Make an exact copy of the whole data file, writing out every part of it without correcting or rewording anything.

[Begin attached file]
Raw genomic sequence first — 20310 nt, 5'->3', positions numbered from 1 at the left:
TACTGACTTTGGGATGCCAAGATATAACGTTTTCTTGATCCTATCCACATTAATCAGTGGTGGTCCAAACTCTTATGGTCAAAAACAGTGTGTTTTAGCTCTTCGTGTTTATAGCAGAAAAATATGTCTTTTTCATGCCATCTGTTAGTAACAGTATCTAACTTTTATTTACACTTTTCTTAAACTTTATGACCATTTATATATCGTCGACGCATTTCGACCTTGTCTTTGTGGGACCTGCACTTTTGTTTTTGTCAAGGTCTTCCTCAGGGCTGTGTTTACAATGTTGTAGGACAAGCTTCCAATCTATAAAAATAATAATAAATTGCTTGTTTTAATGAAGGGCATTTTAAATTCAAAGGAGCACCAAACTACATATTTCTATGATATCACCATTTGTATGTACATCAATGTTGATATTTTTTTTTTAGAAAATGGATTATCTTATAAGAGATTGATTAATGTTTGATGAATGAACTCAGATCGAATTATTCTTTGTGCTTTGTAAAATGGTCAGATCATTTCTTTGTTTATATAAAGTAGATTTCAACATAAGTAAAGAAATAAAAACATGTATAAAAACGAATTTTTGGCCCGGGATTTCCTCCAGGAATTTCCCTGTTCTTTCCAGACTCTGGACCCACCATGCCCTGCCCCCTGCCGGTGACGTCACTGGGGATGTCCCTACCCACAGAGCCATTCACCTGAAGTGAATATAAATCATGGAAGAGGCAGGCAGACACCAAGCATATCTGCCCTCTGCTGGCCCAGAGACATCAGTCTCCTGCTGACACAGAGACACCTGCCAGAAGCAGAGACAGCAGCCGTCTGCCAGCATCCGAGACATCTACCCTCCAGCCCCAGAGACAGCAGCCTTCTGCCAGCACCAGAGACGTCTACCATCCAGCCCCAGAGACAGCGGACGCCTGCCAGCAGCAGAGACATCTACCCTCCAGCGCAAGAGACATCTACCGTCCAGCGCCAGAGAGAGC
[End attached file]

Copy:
Raw genomic sequence first — 20310 nt, 5'->3', positions numbered from 1 at the left:
TACTGACTTTGGGATGCCAAGATATAACGTTTTCTTGATCCTATCCACATTAATCAGTGGTGGTCCAAACTCTTATGGTCAAAAACAGTGTGTTTTAGCTCTTCGTGTTTATAGCAGAAAAATATGTCTTTTTCATGCCATCTGTTAGTAACAGTATCTAACTTTTATTTACACTTTTCTTAAACTTTATGACCATTTATATATCGTCGACGCATTTCGACCTTGTCTTTGTGGGACCTGCACTTTTGTTTTTGTCAAGGTCTTCCTCAGGGCTGTGTTTACAATGTTGTAGGACAAGCTTCCAATCTATAAAAATAATAATAAATTGCTTGTTTTAATGAAGGGCATTTTAAATTCAAAGGAGCACCAAACTACATATTTCTATGATATCACCATTTGTATGTACATCAATGTTGATATTTTTTTTTTAGAAAATGGATTATCTTATAAGAGATTGATTAATGTTTGATGAATGAACTCAGATCGAATTATTCTTTGTGCTTTGTAAAATGGTCAGATCATTTCTTTGTTTATATAAAGTAGATTTCAACATAAGTAAAGAAATAAAAACATGTATAAAAACGAATTTTTGGCCCGGGATTTCCTCCAGGAATTTCCCTGTTCTTTCCAGACTCTGGACCCACCATGCCCTGCCCCCTGCCGGTGACGTCACTGGGGATGTCCCTACCCACAGAGCCATTCACCTGAAGTGAATATAAATCATGGAAGAGGCAGGCAGACACCAAGCATATCTGCCCTCTGCTGGCCCAGAGACATCAGTCTCCTGCTGACACAGAGACACCTGCCAGAAGCAGAGACAGCAGCCGTCTGCCAGCATCCGAGACATCTACCCTCCAGCCCCAGAGACAGCAGCCTTCTGCCAGCACCAGAGACGTCTACCATCCAGCCCCAGAGACAGCGGACGCCTGCCAGCAGCAGAGACATCTACCCTCCAGCGCAAGAGACATCTACCGTCCAGCGCCAGAGAGAGC